Mounting evidence that a daily walk helps prevent a host of serious diseases is beginning to influence debates about health care, community vitality, poverty, race and opportunity.
“The health benefits of walking are so overwhelming that to deny access to that is a violation of fundamental human rights,” declared Robert A. Bullard, dean of the School of Public Affairs at Texas Southern University, in a keynote at the Second National Walking Summit held this fall in Washington, D.C.
“The pursuit of health is also about justice,” emphasized US Surgeon General Vivek Murthy. It’s about making sure “everyone in America has a good shot at being healthy.”
The Surgeon General’s recent Call to Action on Walking and Walkable Communities highlights the fact that, “an average of 22 minutes a day of physical activity – such as brisk walking – can significantly reduce the risk of heart disease and diabetes” as well as other debilitating chronic diseases.
“Tell me your zip code and I can tell you how healthy you are,” Bullard said. “That should not be… All communities should have a right to a safe, sustainable, healthy, just, walkable community.”
Jaw-dropping silence seized the room as Bullard showed a succession of maps illustrating how historic segregation and current poverty strongly correlate with low levels of walking and childhood opportunity as well as with high levels of obesity, diabetes, hypertension and heart disease.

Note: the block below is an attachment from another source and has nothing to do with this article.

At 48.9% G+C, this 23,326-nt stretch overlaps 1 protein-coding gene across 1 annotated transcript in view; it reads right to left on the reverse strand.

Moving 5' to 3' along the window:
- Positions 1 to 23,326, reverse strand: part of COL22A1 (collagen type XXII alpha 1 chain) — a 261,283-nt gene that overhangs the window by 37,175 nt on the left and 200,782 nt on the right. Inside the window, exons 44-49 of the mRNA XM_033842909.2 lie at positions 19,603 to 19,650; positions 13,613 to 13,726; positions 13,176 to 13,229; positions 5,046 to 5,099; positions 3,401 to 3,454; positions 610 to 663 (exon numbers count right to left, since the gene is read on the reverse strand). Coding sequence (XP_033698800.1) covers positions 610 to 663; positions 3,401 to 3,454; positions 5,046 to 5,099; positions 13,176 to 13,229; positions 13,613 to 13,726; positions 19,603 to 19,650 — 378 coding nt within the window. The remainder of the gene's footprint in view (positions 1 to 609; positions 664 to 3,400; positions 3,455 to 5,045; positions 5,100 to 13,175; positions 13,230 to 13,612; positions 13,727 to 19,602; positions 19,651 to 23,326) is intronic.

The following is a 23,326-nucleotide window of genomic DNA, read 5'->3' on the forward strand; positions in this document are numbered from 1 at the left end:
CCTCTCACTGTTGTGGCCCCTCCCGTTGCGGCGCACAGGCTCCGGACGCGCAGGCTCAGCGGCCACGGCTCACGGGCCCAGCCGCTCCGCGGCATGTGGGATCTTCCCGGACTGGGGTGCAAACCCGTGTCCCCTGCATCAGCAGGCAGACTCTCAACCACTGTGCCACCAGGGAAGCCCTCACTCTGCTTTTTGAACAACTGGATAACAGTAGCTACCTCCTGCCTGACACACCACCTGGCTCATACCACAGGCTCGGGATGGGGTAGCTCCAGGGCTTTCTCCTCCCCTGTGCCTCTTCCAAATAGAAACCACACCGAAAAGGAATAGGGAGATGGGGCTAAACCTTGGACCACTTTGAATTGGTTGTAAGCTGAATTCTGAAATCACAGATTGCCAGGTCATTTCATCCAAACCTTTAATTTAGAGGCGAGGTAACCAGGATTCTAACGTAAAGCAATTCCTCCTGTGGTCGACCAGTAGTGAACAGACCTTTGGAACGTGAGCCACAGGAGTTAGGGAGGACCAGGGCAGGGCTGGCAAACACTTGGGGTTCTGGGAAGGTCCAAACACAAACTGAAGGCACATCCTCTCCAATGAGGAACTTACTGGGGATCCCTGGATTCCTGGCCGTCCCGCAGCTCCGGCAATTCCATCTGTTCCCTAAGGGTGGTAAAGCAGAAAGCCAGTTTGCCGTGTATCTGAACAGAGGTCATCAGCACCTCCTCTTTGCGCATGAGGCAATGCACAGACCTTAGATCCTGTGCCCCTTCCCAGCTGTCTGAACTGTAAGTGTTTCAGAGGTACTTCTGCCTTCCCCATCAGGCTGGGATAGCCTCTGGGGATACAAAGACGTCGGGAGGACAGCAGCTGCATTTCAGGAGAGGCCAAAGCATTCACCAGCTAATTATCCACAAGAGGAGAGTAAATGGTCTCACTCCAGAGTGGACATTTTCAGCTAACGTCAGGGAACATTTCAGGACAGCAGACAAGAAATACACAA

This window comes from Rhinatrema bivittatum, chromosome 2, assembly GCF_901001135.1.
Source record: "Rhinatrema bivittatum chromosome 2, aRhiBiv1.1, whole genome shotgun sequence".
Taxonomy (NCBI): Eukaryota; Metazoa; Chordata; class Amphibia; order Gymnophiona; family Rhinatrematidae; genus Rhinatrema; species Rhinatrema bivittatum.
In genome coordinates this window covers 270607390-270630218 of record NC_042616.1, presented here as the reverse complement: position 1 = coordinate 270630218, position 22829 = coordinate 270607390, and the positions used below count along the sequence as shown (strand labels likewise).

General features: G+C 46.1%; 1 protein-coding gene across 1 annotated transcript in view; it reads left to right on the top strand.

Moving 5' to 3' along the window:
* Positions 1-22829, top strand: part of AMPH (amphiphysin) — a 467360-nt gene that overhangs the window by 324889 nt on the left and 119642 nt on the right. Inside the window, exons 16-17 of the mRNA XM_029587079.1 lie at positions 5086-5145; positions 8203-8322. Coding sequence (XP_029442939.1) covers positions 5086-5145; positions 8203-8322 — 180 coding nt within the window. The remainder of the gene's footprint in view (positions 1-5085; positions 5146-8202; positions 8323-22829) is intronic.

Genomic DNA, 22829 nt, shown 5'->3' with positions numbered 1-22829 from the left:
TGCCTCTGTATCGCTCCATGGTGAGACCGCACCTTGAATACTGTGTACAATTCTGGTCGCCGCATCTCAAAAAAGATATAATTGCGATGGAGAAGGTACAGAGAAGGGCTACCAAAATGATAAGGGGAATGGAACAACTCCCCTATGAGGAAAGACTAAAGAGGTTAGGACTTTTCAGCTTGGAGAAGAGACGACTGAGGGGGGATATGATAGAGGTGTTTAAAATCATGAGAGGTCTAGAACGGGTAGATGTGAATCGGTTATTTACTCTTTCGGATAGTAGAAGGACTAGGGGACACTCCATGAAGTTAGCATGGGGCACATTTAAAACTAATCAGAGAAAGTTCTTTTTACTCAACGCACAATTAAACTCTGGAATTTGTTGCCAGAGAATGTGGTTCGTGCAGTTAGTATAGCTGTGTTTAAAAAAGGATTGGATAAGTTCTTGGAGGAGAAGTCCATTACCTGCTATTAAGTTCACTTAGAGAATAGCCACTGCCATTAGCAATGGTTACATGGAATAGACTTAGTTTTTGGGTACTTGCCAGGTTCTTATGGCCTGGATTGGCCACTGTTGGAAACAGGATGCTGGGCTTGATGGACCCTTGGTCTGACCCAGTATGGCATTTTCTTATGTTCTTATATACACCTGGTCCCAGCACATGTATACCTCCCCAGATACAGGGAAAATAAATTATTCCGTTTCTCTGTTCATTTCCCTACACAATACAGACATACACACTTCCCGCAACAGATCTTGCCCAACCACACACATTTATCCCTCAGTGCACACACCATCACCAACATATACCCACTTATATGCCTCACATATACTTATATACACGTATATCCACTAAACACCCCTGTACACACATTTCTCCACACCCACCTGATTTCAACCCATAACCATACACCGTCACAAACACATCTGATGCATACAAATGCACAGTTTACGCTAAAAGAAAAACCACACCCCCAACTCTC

“Health disparities don’t just happen by accident,” he explained. They are the tragic legacy of racism and unequal economic opportunity.
Ron Sims, who sponsored some of the first research identifying zip codes as a key determinant of health while chief executive of King County, Washington, noted. “If you have parks, playgrounds, community gardens, and wide sidewalks, you have good health outcomes. If you have walkable communities kids will do better in school…seniors will be healthier.”
Drawing on his experience as an activist in African-American neighborhoods of Seattle as well as a former Deputy US Secretary of Housing and Urban Development, he mapped out a blueprint for healthy communities: new or improved sidewalks, better lighting, access to water and greenspace, a place for kids to play around, a place for aging adults and senior citizens to feel they belong.
“You have no idea how powerful you are,” Sims said to the hundreds of walking activists in the room. “I can’t overstate that you are a movement that can ensure this country achieves its great dreams.”